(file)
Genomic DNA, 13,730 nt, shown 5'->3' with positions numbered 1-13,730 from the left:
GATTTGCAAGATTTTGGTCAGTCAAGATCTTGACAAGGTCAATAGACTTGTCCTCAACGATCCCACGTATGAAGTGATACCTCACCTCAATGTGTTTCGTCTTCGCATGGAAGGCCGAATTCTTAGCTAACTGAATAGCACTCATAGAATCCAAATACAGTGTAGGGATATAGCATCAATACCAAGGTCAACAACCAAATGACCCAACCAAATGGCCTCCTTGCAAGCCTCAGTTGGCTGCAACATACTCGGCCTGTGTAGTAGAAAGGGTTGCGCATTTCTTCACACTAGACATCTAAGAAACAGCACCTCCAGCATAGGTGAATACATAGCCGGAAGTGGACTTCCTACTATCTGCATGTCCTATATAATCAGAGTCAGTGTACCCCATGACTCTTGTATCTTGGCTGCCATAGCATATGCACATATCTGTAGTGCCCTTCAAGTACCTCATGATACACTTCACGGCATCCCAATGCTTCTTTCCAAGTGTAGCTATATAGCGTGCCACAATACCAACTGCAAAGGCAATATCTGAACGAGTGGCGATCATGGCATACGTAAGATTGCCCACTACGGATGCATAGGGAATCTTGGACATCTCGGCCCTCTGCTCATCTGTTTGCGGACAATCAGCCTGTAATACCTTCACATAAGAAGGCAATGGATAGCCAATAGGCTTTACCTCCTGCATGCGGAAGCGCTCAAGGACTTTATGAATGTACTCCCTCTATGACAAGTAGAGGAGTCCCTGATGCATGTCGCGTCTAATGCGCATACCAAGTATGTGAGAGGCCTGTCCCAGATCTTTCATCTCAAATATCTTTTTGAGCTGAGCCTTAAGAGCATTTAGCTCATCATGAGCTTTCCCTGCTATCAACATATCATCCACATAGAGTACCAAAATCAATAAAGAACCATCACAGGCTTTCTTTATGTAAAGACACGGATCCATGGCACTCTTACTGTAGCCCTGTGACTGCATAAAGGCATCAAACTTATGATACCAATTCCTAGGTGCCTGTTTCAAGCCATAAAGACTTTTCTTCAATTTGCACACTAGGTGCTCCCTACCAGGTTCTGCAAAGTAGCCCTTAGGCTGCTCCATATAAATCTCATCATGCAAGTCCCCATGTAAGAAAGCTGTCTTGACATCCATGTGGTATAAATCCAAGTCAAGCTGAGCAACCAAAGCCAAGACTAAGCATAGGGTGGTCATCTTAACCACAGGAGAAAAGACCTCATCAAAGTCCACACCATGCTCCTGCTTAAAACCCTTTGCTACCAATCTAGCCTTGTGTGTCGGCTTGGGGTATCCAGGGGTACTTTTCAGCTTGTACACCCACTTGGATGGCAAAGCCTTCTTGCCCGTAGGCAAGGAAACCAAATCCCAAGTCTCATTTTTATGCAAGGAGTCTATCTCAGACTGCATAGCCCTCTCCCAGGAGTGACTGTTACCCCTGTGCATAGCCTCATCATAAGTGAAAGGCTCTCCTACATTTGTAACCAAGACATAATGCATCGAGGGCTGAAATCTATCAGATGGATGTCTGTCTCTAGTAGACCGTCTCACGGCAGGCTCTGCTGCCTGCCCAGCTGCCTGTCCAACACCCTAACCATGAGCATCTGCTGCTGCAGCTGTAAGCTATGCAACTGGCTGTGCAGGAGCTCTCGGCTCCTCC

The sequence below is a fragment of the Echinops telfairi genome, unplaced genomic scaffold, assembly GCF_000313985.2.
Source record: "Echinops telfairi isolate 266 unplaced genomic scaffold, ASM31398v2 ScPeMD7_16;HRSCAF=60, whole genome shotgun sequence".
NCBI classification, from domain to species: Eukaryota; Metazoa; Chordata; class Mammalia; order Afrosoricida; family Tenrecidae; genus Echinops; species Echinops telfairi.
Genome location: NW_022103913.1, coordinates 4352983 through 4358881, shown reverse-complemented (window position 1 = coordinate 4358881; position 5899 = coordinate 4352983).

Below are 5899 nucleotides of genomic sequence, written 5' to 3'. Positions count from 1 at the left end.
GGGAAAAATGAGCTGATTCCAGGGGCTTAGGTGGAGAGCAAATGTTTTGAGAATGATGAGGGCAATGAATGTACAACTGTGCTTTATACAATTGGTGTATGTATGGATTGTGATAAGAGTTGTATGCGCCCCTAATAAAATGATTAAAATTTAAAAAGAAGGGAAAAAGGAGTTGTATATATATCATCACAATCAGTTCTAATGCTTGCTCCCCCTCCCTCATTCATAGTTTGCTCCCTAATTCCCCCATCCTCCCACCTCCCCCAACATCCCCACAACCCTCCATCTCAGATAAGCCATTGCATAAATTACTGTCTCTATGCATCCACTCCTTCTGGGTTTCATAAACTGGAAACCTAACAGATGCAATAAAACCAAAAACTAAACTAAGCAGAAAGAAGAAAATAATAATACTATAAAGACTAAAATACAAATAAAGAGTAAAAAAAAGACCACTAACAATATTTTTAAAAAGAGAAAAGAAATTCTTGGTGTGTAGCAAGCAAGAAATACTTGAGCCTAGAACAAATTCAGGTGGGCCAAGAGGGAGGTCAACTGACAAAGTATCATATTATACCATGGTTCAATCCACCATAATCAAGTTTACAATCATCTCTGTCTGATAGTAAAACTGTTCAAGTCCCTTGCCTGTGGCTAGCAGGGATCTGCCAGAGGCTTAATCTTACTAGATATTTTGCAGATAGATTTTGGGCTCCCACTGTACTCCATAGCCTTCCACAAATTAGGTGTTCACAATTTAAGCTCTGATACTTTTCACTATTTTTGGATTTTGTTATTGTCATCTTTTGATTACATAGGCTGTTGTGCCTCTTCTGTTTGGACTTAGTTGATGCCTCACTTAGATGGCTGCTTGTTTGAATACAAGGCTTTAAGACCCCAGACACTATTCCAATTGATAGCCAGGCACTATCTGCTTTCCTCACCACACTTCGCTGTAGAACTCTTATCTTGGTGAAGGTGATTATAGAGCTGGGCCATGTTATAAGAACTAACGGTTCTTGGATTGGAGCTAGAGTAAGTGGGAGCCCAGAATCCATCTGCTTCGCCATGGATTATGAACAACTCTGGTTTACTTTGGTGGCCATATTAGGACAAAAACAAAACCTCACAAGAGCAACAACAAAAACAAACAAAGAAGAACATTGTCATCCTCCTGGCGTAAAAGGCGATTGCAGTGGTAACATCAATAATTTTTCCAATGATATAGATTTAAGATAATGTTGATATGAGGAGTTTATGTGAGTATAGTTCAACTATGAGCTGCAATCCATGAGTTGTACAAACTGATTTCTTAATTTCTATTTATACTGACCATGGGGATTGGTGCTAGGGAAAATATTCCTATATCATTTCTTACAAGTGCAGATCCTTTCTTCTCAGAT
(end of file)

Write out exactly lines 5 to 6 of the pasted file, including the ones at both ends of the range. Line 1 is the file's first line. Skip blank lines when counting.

NCBI classification, from domain to species: Eukaryota; Metazoa; Chordata; class Mammalia; order Afrosoricida; family Tenrecidae; genus Echinops; species Echinops telfairi.
Genome location: NW_022103913.1, coordinates 4352983 through 4358881, shown reverse-complemented (window position 1 = coordinate 4358881; position 5899 = coordinate 4352983).